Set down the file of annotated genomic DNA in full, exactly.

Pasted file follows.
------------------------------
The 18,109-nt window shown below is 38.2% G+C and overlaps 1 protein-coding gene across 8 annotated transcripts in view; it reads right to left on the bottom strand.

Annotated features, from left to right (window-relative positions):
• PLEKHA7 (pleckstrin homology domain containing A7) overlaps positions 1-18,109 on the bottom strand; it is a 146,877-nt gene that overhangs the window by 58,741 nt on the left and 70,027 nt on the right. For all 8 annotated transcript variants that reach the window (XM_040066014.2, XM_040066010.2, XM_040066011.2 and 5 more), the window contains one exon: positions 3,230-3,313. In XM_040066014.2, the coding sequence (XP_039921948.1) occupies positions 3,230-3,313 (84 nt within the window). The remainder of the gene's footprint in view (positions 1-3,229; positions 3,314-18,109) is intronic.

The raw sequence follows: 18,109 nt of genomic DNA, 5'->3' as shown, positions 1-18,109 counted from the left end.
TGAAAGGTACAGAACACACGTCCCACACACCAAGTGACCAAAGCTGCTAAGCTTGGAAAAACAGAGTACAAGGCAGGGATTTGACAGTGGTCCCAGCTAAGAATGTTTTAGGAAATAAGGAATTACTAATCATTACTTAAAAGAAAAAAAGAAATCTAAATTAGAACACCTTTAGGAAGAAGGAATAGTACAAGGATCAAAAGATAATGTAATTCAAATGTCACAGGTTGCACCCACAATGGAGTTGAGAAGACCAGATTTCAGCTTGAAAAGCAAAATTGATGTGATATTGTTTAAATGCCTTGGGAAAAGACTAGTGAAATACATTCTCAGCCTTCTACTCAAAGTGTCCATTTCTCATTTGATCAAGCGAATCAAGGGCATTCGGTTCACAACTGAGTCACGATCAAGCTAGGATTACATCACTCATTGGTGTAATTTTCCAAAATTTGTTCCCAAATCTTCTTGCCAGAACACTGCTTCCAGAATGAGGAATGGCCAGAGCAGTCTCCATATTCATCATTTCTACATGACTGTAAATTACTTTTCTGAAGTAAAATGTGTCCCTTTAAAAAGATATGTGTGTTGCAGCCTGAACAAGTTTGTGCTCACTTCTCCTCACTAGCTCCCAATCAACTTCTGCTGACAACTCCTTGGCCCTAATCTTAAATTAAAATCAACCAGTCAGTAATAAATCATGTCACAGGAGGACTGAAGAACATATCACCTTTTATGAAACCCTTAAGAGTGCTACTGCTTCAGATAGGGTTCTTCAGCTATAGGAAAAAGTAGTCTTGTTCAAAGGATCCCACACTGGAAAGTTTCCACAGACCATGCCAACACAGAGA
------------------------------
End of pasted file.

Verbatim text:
The 18,109-nt window shown below is 38.2% G+C and overlaps 1 protein-coding gene across 8 annotated transcripts in view; it reads right to left on the bottom strand.

Annotated features, from left to right (window-relative positions):
• PLEKHA7 (pleckstrin homology domain containing A7) overlaps positions 1-18,109 on the bottom strand; it is a 146,877-nt gene that overhangs the window by 58,741 nt on the left and 70,027 nt on the right. For all 8 annotated transcript variants that reach the window (XM_040066014.2, XM_040066010.2, XM_040066011.2 and 5 more), the window contains one exon: positions 3,230-3,313. In XM_040066014.2, the coding sequence (XP_039921948.1) occupies positions 3,230-3,313 (84 nt within the window). The remainder of the gene's footprint in view (positions 1-3,229; positions 3,314-18,109) is intronic.

The raw sequence follows: 18,109 nt of genomic DNA, 5'->3' as shown, positions 1-18,109 counted from the left end.
TGAAAGGTACAGAACACACGTCCCACACACCAAGTGACCAAAGCTGCTAAGCTTGGAAAAACAGAGTACAAGGCAGGGATTTGACAGTGGTCCCAGCTAAGAATGTTTTAGGAAATAAGGAATTACTAATCATTACTTAAAAGAAAAAAAGAAATCTAAATTAGAACACCTTTAGGAAGAAGGAATAGTACAAGGATCAAAAGATAATGTAATTCAAATGTCACAGGTTGCACCCACAATGGAGTTGAGAAGACCAGATTTCAGCTTGAAAAGCAAAATTGATGTGATATTGTTTAAATGCCTTGGGAAAAGACTAGTGAAATACATTCTCAGCCTTCTACTCAAAGTGTCCATTTCTCATTTGATCAAGCGAATCAAGGGCATTCGGTTCACAACTGAGTCACGATCAAGCTAGGATTACATCACTCATTGGTGTAATTTTCCAAAATTTGTTCCCAAATCTTCTTGCCAGAACACTGCTTCCAGAATGAGGAATGGCCAGAGCAGTCTCCATATTCATCATTTCTACATGACTGTAAATTACTTTTCTGAAGTAAAATGTGTCCCTTTAAAAAGATATGTGTGTTGCAGCCTGAACAAGTTTGTGCTCACTTCTCCTCACTAGCTCCCAATCAACTTCTGCTGACAACTCCTTGGCCCTAATCTTAAATTAAAATCAACCAGTCAGTAATAAATCATGTCACAGGAGGACTGAAGAACATATCACCTTTTATGAAACCCTTAAGAGTGCTACTGCTTCAGATAGGGTTCTTCAGCTATAGGAAAAAGTAGTCTTGTTCAAAGGATCCCACACTGGAAAGTTTCCACAGACCATGCCAACACAGAGA